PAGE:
Higher end models may even get a light sensor – so the minute you take your camera out of the bag, it wakes up by itself and ready to shoot by the time while you are bringing the camera to your face. Fast enough?
Do You Need your camera to stay awake the minute you wake up?

ISO
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Since the beginning of digital SLRs, we all remembered the ISO that we “paid for” starts from a standard ISO 100 to about ISO 1600 – and ISO 1600 back then is almost not use-able in print. Then we started seeing cameras showing up with ISO 100 to ISO 6400, then came the negative to expanded scale from ISO 50 to ISO 12,800 and some already reaching ISO 25,600. Today, photographers are talking about ISO 30 to ISO 3,000,000+. Wow! Before you say “shut up & take my money!”, may I ask you what is the highest ISO that you had ever used? Personally I had used up to ISO 6400 for certain assignments but never once I had given my clients a print with a ISO 12,800 – because there is no need to! So what if you have ISO 3,000,000 and the maximum ISO you use is probably ISO 12,800? As I write, I am sure engineers out there are already working on a camera that gives you ISO 25,000,000 and higher end models may even get military grade night-vision technology. Who knows right? Now ask yourself, do you really uses an ISO that high?

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FPS (Frame Per Second)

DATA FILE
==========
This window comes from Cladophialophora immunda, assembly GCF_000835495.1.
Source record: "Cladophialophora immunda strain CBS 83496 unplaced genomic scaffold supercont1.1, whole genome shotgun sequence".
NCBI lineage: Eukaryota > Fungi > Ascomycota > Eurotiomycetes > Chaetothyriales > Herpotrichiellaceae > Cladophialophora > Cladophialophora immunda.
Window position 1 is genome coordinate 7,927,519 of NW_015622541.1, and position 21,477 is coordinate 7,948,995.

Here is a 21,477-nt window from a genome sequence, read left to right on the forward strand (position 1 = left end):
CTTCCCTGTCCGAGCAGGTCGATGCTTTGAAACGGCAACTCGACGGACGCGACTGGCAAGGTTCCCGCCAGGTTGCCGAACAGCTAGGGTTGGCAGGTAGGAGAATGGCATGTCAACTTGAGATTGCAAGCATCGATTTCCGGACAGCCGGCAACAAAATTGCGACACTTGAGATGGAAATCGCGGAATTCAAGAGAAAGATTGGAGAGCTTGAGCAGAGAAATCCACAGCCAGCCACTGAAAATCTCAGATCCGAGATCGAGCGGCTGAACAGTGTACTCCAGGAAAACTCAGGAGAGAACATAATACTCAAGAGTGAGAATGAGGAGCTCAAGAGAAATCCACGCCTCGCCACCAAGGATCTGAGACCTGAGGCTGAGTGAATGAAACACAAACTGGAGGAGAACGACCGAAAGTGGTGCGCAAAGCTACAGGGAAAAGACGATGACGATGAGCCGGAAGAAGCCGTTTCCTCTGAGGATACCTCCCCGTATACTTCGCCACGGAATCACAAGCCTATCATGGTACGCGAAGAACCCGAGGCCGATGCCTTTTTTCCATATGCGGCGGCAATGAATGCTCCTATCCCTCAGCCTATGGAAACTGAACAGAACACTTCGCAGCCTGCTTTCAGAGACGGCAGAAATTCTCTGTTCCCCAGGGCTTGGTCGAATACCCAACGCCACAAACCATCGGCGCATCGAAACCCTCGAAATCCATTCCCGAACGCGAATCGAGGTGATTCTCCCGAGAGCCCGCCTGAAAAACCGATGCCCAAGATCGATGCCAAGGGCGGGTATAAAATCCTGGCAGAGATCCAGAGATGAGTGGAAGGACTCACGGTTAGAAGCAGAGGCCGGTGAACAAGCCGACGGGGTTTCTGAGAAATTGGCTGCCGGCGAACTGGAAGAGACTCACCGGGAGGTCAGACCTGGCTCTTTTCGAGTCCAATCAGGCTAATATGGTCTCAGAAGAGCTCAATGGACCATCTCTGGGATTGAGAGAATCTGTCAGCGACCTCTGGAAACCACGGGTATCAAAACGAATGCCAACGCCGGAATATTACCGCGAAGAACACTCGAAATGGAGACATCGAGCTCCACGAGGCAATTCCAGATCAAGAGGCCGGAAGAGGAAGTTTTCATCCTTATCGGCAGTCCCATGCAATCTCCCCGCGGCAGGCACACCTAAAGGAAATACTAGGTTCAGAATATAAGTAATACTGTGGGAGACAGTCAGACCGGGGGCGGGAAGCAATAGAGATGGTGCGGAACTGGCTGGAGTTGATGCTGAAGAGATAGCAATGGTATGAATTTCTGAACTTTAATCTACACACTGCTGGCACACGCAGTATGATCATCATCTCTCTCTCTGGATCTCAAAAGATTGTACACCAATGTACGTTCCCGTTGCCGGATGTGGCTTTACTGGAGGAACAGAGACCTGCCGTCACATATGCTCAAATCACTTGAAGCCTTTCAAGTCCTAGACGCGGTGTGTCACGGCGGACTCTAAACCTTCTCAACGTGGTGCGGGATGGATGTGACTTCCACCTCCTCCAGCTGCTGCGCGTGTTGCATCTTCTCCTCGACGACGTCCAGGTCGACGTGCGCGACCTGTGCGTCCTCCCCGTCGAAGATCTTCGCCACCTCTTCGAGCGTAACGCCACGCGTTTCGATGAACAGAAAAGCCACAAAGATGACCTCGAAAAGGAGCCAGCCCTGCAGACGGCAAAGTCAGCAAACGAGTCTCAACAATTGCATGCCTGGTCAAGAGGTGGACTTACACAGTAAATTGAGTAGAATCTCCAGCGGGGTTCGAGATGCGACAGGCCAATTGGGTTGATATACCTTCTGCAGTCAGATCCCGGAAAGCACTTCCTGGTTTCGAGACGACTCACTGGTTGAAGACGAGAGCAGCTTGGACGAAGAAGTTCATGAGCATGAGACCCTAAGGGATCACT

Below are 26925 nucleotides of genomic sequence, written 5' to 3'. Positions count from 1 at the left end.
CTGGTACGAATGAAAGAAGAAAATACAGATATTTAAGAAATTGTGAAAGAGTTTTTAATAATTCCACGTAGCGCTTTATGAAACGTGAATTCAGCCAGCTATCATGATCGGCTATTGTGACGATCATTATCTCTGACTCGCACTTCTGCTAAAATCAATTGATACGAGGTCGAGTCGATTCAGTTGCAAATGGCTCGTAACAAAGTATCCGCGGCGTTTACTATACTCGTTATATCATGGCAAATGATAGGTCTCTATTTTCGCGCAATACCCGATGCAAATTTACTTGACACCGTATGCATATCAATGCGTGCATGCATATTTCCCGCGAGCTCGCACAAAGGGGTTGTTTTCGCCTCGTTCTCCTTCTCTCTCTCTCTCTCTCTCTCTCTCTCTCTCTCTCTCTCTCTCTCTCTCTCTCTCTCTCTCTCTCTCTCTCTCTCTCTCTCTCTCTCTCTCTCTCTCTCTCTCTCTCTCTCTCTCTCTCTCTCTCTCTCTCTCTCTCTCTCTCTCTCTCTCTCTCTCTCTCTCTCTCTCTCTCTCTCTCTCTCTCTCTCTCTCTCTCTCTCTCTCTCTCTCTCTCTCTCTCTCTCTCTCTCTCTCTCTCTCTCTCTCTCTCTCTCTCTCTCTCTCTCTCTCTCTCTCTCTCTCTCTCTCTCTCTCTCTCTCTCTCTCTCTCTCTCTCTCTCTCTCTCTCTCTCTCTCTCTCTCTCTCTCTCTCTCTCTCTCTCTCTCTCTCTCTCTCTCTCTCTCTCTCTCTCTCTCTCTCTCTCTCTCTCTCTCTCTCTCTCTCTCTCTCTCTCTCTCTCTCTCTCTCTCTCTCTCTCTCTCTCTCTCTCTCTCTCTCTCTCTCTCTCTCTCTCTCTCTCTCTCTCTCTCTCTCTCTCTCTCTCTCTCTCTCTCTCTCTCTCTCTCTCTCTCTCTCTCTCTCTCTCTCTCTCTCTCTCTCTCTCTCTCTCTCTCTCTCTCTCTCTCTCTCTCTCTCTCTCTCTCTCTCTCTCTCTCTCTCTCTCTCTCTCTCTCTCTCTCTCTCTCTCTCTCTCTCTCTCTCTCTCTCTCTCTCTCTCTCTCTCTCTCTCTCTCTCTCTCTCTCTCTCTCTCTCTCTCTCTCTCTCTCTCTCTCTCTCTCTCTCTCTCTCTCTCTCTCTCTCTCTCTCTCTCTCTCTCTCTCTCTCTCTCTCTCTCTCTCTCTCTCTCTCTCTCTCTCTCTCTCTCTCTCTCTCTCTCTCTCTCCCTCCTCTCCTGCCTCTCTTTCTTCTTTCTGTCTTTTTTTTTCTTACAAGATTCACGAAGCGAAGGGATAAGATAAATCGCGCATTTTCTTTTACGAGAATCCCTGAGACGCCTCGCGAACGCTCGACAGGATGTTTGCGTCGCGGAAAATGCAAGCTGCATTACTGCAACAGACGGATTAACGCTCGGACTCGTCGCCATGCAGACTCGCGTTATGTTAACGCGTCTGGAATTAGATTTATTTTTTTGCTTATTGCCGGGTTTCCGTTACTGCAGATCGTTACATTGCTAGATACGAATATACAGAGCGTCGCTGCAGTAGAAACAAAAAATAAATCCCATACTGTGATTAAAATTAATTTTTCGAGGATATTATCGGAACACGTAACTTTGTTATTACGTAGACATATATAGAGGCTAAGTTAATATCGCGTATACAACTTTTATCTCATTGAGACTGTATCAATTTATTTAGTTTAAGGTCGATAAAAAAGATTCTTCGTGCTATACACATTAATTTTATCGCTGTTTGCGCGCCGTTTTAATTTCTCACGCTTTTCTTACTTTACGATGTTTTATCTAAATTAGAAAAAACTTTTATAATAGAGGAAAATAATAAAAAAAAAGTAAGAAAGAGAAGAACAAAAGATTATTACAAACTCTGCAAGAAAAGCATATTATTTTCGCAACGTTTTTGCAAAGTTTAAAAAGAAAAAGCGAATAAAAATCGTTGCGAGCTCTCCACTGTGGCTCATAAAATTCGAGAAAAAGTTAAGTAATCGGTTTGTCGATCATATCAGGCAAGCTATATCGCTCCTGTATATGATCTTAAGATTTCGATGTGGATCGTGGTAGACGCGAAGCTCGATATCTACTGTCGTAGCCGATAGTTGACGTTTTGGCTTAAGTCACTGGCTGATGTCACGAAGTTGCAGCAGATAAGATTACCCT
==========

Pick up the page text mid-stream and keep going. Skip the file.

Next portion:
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FPS – Which means Frames-Per-Second, and further means how many images are you able to capture in a full second while your finger depress the shutter button. Sports Photographers, Birds Photographers or even Press Photographers will be the people that will (really) be concerned about this. I remembered vividly from the early SLRs which managed 3 fps to 5 fps and then from early digital’s 3 fps to a mighty 8 fps (top of the line DSLRs) and today’s entry-level DSLRs doing about 5 fps to an insane 20 fps for some pro model DSLR. On this part, I will think that unless you set your camera to “Burst Mode” all the time, or works with the press, shoot sports and birds, an average of 5 fps is ample enough to serve most needs.

While many will disagree with me, now be honest, after shooting in burst mode, count how many shots are sharp, and how many will you keep? As a user of flagship DSLRs from 3 brands, each doing an average of 10-15 fps, I know how it is like to be deleting and selecting the few images that I will really keep or submit to client. And the more I burst, the more time I have to spend viewing the images one by one and further deleting them while keeping a few that I really need. Do not forget that digital images take up spaces too.